My Royal Court

30 August 2011

My favorite season

Fall has always been my favorite time of year.  I love those back to school days, especially when the mornings turn crisp and chilly, and the leaves begin to change color and fall from the trees. 

Like a warm sweater
You keep me cozy, comfy,
Draped in your softness.

23 August 2011

Shake, Rattle, and Roll

Yes, even in the midst of the rumbling that forayed its way into Baltimore, I found this.  I can't help myself.  This grammar gal is always on the look-out.

In downtown Baltimore, the quake sent office workers into the streets, where lamp posts swayed slightly as they called family and friends to check in.

How did lamp posts acquire such special powers?

22 August 2011

More Ludicrous Observations

Here is yet another round of ludicrous language.

I heard a radio ad for some weight loss product, and the opening line went like this:  If you are a man or woman who needs to lose weight...  Who does this company think is listening - bears, aliens?

How is it possible that we have such a thing as a debt ceiling?  Correct if I'm wrong, but doesn't a ceiling denote the very top and is stationary.  How can one "raise the roof?"

If one listens to something with half an ear, does this mean one only hears half of what is being said?

How did the professional title of 'bank teller' come to pass?  These people don't tell you anything, do they?

Maryland has a new program that replaces the former welfare program.  If one enrolls in this program, an Independence Card is issued.  Who thought up this name?  If one is obtaining help from the government, doesn't that make one dependent?

More to come...

12 August 2011

Opposites Attract

One of my favorite rhetorical devices is the oxymoron.  There's something magical yet intimidating about placing two words side by side that mean the exact opposite.  That said, here are a few of my favorites.  Try to incorporate them in a conversation.  It'll make your listener think twice.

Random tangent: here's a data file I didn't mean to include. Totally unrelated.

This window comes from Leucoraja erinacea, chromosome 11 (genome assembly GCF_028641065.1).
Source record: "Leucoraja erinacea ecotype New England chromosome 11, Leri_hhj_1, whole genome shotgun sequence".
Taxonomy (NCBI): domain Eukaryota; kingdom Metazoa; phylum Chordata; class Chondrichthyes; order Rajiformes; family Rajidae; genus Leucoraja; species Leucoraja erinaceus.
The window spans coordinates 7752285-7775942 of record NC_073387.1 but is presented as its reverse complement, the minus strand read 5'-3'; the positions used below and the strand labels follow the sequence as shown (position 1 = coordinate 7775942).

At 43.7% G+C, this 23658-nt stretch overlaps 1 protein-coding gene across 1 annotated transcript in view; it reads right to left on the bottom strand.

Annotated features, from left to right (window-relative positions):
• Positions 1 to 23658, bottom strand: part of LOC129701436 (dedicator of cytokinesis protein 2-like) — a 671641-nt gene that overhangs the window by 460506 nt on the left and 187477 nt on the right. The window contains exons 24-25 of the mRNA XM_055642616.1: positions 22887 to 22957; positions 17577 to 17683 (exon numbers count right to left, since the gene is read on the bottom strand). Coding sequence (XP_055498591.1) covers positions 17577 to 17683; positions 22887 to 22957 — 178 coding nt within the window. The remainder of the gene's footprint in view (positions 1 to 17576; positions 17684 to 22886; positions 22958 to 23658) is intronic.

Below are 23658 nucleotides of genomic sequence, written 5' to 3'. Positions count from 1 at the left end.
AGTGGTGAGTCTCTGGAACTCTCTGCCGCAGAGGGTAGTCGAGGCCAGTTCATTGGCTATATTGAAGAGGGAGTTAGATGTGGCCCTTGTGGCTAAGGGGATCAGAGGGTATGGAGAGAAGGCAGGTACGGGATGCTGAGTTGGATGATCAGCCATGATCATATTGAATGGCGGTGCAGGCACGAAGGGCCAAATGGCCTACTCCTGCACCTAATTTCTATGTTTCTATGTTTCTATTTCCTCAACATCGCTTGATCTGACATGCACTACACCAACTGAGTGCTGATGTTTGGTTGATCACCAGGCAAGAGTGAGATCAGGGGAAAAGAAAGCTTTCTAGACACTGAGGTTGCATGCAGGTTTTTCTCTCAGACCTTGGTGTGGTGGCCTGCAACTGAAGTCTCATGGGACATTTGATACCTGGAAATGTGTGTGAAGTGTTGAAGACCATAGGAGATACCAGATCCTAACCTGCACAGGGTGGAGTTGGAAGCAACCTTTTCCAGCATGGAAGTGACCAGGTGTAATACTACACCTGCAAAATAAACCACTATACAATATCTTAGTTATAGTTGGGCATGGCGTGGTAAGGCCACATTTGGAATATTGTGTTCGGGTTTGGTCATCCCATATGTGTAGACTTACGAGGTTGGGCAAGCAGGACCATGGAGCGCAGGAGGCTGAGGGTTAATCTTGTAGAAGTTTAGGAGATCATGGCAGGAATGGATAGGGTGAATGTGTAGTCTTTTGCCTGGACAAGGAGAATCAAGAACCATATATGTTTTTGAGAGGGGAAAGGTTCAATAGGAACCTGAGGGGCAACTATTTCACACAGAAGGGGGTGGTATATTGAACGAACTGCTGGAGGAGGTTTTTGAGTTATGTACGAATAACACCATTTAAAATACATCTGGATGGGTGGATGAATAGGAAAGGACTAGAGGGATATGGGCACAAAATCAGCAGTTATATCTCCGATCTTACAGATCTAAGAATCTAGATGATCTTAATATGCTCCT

Seriously joking
Dressy casual
Regular diabetic diet
Fairly accurate
Pretty ugly
Long-sleeve T-shirt
Oven fried
All day happy hour
Single pair
Uninvited guest
White chocolate

01 August 2011

Alma Mater

I have need to take an issue to task -- those metal frames that drivers display around their license plates.  You know to what I refer.  They most often sport the college said person has attended.  Let's clarify the word that generally appears at the bottom (and sometimes the top) of this rectangle. 

Alumnus is the traditional singular spelling.  The word refers to a graduate of a particular college.  At one time way back in the day, it referred to a male graduate.  Females need not apply.  

Alumni is the plural spelling.  This means more than one graduate, and grammar dictates that this can refer to both male and female.  Women's Equality rocks! (To note, alumna (singular) and alumnae (plural) refer to the ladies).

Well, what does all of this mean?  When you see those frames, they have the word alumni.  The only way this declaration works is if more than one person in that vehicle is a graduate of said college.  I would say that most oftentimes this is not the case.  The plate is a reflection of the driver's accomplishment.

I'll emphatically state that I always will support and display my alma mater whenever possible.  Go tigers!  For all future grads, remember this error and try to find a more grammatically correct way to support your school. 
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